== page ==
FALLING RATES of minor crimes and a shift to community-based punishments for petty offenders are slowly changing the demographics of Philly jails.

City prison officials say a drop in minimum-security inmates is so significant that two overflow jails will close: the Cannery for female inmates in Holmesburg, and a facility for men in University City.

Together, the two jails can house up to 292 inmates, prisons spokeswoman Shawn Hawes said.

The University City jail will close March 31, saving "several thousand dollars a month" in rent, staffing, food services and other costs, Hawes said. The closure also "reduces the need for overtime as officers and staff will be redeployed to the main jails," Hawes said.

The Cannery, located at the old Holmesburg Prison, will be "mothballed or considered for an alternate use," Hawes added. Its closure date hasn't been set, Hawes added. About 700 of the system's 7,900 inmates are women, according to prison data.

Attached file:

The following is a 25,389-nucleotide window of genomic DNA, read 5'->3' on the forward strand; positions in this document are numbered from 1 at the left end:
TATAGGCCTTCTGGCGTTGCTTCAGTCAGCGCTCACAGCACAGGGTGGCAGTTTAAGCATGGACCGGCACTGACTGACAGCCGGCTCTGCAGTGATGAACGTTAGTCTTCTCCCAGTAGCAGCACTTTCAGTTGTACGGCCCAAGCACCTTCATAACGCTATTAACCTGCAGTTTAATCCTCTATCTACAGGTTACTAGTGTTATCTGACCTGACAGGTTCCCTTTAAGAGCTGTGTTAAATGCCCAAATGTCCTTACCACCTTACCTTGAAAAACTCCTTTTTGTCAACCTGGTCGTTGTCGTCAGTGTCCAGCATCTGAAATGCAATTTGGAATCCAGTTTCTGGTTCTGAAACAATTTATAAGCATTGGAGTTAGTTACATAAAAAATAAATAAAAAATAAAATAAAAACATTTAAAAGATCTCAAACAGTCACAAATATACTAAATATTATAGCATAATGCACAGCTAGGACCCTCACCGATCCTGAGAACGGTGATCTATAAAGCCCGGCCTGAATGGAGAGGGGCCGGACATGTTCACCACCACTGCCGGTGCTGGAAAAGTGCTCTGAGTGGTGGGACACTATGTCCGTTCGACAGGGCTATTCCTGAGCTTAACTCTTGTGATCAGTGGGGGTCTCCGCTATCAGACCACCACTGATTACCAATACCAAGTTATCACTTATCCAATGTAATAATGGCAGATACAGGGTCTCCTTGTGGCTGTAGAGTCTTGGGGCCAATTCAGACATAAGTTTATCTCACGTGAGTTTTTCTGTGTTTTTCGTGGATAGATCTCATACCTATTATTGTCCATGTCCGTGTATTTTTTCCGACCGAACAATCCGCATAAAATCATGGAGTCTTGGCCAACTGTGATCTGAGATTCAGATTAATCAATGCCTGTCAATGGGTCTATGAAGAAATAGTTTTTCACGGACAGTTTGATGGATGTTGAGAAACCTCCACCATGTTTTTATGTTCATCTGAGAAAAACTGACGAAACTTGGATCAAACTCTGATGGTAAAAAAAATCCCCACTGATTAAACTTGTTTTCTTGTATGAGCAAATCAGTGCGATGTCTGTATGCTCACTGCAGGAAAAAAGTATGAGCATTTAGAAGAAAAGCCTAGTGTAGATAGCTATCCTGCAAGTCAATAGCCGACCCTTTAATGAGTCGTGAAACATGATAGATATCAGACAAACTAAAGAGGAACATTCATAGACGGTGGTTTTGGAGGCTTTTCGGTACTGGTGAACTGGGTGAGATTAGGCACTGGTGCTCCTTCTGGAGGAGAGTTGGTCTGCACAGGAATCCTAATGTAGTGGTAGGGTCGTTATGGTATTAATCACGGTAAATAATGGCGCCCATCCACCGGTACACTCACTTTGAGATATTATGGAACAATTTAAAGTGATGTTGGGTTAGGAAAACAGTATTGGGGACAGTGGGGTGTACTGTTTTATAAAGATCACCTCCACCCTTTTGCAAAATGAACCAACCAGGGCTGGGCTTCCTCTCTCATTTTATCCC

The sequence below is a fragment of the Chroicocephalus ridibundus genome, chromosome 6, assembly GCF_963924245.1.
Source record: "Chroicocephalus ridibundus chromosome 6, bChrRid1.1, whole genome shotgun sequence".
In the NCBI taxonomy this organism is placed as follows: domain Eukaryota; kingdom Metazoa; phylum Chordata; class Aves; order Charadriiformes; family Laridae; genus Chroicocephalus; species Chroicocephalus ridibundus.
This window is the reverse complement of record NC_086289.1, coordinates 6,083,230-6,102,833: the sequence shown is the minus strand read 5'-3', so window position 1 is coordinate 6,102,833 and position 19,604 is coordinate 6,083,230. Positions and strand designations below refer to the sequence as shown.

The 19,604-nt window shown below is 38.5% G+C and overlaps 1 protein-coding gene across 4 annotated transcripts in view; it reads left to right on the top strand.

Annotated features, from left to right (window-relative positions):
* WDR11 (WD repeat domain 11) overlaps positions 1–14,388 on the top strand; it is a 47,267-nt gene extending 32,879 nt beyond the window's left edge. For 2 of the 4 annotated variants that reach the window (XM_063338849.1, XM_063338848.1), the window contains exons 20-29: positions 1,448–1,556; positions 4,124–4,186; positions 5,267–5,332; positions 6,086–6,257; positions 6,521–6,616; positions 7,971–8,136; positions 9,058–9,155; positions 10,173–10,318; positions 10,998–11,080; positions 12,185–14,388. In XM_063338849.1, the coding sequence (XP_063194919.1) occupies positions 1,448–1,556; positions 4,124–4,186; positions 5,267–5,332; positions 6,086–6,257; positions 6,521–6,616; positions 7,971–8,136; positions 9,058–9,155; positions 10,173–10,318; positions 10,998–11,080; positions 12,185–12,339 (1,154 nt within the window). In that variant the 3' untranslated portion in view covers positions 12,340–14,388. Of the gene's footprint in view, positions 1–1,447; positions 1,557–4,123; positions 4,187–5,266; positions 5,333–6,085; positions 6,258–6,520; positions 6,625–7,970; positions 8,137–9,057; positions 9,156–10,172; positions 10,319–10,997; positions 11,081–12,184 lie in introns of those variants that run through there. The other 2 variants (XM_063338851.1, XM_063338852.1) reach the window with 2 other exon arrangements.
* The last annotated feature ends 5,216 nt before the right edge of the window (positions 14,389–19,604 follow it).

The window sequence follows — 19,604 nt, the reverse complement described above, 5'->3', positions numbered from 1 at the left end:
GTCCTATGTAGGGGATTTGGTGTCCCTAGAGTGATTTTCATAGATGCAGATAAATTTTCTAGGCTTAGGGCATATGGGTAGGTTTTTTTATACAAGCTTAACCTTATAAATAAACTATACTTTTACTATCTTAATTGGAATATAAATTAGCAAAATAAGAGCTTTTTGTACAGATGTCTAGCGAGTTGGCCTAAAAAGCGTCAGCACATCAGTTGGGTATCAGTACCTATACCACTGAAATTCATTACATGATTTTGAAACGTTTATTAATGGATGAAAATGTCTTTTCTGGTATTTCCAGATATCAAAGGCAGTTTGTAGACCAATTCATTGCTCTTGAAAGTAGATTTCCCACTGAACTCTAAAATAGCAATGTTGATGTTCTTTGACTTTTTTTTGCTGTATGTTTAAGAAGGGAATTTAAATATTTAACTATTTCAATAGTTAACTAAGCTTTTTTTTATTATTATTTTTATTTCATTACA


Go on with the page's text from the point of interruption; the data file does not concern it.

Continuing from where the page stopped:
Crowding has been a persistent problem in the prisons, one that civil-rights groups have filed lawsuits to remedy.

"Our census has reached as high as 10,000," Hawes said of past crowding problems. "If overcrowding becomes an issue again, we will return to our options: reopening auxiliary spaces and utilizing agreements with other counties to hold inmates."

Beyond the city's six main prisons, officials will continue to house inmates at the Cambria Community Center, on 18th Street near Cambria in Swampoodle; and Liberty Resources, at 10th Street and Lehigh Avenue. Together, they house more than 400 minimum-security and work-release inmates, Hawes said.

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